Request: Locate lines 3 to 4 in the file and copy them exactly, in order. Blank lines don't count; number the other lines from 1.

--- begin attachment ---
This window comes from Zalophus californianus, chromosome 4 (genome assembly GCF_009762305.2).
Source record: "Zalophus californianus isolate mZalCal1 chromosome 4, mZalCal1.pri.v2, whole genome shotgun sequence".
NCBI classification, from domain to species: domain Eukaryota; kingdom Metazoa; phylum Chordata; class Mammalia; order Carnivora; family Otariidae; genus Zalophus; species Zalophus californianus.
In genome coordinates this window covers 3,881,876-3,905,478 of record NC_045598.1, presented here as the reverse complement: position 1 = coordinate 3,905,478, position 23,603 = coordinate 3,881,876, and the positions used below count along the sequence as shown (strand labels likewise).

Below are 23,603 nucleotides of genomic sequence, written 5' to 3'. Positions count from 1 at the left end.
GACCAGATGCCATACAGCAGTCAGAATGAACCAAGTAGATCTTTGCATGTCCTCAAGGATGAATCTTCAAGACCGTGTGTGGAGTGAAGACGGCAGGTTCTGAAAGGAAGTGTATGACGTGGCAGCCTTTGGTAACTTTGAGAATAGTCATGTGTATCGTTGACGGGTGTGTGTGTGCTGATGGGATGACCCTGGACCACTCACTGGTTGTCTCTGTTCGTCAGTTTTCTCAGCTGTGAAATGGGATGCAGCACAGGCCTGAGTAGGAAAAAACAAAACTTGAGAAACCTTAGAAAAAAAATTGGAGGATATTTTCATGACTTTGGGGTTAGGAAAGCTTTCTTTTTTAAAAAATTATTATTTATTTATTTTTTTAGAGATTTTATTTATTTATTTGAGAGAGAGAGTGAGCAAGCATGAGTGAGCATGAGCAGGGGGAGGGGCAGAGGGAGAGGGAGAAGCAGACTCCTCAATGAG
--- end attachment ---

NCBI classification, from domain to species: domain Eukaryota; kingdom Metazoa; phylum Chordata; class Mammalia; order Carnivora; family Otariidae; genus Zalophus; species Zalophus californianus.
In genome coordinates this window covers 3,881,876-3,905,478 of record NC_045598.1, presented here as the reverse complement: position 1 = coordinate 3,905,478, position 23,603 = coordinate 3,881,876, and the positions used below count along the sequence as shown (strand labels likewise).